The first landing was not as good as I expected. Not to mention my landing pattern, a rectangular shape flown around the runway, was very much askew because I am used to flying much faster aircraft and was used to making turns much sooner than required of the Cessna 206. In the Beechcraft Baron, we normally fly the pattern anywhere from 120 to 150 knots, in the 206 however, we were doing it at 55 to 70 knots. Because of the extra airspeed, the Baron has a much more "positive" feel with less input into the controls. The 206 just as a different feel and it took me a while to get used to it. By the end of the first day though, my landings became smoother, I got used to the height of and attitude of the airplane on the ground. I wasn’t feeling too confident though. I thought my maneuvers were sloppy. They gave me some tolerances, + or - 10 knots on the airspeed, + or - 100 feet on the altitude and + or - 10 degrees on the heading. I was within those, but I felt I could have done much better. I also know the caliber of Pilots MAF looks for and didn’t feel like I met their expectations. I was done by 1 or 2 just about every day of the flight week, which gave me more time to go study and spend time with Tasha.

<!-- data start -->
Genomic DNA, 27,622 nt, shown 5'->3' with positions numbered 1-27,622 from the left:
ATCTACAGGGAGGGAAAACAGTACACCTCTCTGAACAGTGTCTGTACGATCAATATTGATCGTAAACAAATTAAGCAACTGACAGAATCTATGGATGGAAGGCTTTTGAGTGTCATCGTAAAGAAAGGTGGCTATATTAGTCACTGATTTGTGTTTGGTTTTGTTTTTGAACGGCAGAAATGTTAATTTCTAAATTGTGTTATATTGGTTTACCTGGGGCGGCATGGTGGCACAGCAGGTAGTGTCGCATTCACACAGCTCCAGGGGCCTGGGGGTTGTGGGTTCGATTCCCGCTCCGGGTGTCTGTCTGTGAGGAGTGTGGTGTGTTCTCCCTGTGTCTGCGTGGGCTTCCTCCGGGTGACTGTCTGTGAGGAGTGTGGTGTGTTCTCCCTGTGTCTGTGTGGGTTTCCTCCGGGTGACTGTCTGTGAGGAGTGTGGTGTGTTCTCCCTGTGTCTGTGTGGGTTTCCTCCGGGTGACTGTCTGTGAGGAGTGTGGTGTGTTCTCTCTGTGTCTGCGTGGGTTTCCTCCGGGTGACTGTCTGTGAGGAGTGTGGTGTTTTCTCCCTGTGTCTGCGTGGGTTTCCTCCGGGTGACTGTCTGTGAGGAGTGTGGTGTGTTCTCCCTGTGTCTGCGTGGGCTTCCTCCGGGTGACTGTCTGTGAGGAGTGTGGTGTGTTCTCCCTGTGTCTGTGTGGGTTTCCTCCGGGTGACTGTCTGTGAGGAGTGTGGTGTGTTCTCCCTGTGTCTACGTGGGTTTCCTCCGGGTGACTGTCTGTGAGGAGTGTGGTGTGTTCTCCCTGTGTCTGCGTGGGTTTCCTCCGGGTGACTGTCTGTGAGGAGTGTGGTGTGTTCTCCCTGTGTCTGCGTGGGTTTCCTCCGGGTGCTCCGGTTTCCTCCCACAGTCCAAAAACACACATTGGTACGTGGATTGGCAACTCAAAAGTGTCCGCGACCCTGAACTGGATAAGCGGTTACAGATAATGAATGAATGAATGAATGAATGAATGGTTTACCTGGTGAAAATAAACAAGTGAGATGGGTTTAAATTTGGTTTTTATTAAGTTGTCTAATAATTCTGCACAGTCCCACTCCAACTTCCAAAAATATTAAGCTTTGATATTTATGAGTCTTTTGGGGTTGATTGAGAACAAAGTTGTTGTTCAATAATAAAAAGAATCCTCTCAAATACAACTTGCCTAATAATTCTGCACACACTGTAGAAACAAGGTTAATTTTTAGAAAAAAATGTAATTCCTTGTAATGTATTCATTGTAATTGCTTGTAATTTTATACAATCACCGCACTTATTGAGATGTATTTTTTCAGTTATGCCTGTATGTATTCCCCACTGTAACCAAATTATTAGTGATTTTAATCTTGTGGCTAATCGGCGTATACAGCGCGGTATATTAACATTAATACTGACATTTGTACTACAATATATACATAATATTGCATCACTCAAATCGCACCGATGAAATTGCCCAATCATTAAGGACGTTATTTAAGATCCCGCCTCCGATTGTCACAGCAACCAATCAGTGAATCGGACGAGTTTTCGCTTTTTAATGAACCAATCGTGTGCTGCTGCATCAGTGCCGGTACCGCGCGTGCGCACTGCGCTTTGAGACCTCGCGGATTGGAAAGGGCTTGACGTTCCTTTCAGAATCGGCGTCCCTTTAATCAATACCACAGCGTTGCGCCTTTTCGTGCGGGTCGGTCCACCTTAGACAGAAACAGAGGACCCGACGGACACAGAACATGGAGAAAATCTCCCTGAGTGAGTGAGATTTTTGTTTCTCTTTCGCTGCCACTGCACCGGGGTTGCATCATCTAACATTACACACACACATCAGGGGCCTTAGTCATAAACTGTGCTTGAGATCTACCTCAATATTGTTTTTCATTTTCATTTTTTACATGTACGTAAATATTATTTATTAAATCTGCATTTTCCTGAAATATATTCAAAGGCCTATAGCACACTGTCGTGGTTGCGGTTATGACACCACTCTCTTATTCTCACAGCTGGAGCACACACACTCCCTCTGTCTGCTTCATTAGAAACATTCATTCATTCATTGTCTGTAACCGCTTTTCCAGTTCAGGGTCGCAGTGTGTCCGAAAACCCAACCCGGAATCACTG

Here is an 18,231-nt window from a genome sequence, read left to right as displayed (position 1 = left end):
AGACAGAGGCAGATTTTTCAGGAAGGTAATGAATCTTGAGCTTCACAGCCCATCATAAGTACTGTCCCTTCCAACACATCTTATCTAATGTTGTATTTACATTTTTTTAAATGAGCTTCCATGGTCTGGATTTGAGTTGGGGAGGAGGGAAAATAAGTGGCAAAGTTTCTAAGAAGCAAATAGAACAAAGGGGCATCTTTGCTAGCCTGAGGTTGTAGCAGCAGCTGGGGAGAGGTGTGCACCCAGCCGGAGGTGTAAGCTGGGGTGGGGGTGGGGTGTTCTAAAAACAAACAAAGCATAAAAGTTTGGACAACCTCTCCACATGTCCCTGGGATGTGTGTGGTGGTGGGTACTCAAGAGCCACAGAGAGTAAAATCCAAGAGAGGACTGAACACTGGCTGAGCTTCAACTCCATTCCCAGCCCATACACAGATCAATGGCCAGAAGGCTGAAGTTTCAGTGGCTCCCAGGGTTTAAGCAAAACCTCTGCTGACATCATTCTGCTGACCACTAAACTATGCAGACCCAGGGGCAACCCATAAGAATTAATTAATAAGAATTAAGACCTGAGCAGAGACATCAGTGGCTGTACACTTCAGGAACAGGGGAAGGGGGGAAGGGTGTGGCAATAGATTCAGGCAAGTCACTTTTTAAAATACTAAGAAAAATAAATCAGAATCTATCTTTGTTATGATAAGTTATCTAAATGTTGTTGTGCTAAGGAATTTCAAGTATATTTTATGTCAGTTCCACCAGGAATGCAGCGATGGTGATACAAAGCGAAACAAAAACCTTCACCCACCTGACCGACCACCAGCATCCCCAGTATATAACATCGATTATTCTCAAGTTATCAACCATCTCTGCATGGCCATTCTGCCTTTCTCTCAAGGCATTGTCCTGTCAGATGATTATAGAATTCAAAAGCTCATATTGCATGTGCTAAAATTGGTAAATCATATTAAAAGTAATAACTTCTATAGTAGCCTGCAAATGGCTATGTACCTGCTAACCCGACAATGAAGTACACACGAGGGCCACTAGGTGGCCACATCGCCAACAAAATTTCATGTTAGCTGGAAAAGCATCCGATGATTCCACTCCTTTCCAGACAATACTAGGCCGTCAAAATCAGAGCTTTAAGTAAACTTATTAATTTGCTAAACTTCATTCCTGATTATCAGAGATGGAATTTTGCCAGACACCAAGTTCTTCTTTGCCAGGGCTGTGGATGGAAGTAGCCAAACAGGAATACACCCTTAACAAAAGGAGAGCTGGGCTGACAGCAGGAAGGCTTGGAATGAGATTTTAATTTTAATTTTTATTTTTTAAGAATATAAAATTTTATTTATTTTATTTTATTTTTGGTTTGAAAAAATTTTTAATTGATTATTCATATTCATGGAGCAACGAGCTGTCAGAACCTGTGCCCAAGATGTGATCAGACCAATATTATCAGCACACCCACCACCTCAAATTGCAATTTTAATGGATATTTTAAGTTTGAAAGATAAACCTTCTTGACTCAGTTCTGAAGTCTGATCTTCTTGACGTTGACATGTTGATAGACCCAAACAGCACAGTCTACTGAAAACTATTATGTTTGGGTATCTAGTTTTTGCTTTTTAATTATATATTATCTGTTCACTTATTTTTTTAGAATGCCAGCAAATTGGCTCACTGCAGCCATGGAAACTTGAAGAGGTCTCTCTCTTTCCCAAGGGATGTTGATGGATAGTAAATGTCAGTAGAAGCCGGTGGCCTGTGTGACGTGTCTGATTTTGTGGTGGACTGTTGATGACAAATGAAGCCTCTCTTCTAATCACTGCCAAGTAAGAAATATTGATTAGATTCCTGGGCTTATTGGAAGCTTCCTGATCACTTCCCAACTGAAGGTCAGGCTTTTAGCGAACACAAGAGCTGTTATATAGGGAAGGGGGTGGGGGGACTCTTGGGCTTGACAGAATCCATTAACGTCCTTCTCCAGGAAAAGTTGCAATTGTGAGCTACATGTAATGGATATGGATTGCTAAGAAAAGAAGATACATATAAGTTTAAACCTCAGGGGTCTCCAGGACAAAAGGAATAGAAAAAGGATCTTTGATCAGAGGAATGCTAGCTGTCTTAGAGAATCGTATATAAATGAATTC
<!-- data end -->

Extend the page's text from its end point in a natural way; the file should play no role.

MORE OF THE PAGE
The second day was more instruction than evaluation. My instructor introduced some mountain flying concepts to me, how to determine if we could safely fly up a narrow valley/canyon, and how to cross a ridge line safely with only 100 feet between the landing gear and the top of the ridge. First we practiced the maneuvers at 5500 feet, away from any terrain. The procedure was to slow the airplane to 80 knots, and 20 degrees of flaps, and complete the landing checklist.

      MAF is all about the use of checklists. This is a GREAT thing, and one of the things that most pilots (myself included) get complacent on. MAF understands it can be a pain, so they make it easy. The printed the checklist on one sheet of paper, so no more searching to find the right page, and also permanently fixed it to the yoke, so its right in front of you. For landing and takeoff, they also made a series of switches, each with a certain task required to be completed before the switch was flipped. When all 5 or 6 switches are flipped, a green light turns on indicating the airplane is configured for either takeoff or landing. Anyway, back to terrain flying.

      When the airplane is setup in the 80 knots and 20 degrees of flaps, a 45 degree bank turn is entered, add a little bit of power and back pressure on the yoke, and the turn radius (or horizontal distance covered on the ground) is radically reduced without loosing any airspeed or altitude, which provides a safe way out in case a canyon turns into a dead end. It sounds easy at altitude and away from terrain, and it is because you can see the horizon quite well and you can understand the relation of the airplane to the horizon. But then we descended down to 3500 feet, and pointed the nose straight at a mountain. We set the airplane up in the terrain configuration and waited.....and waited.... and waited... the mountain kept getting bigger....... and bigger.... and closer......and bigger…… To be continued…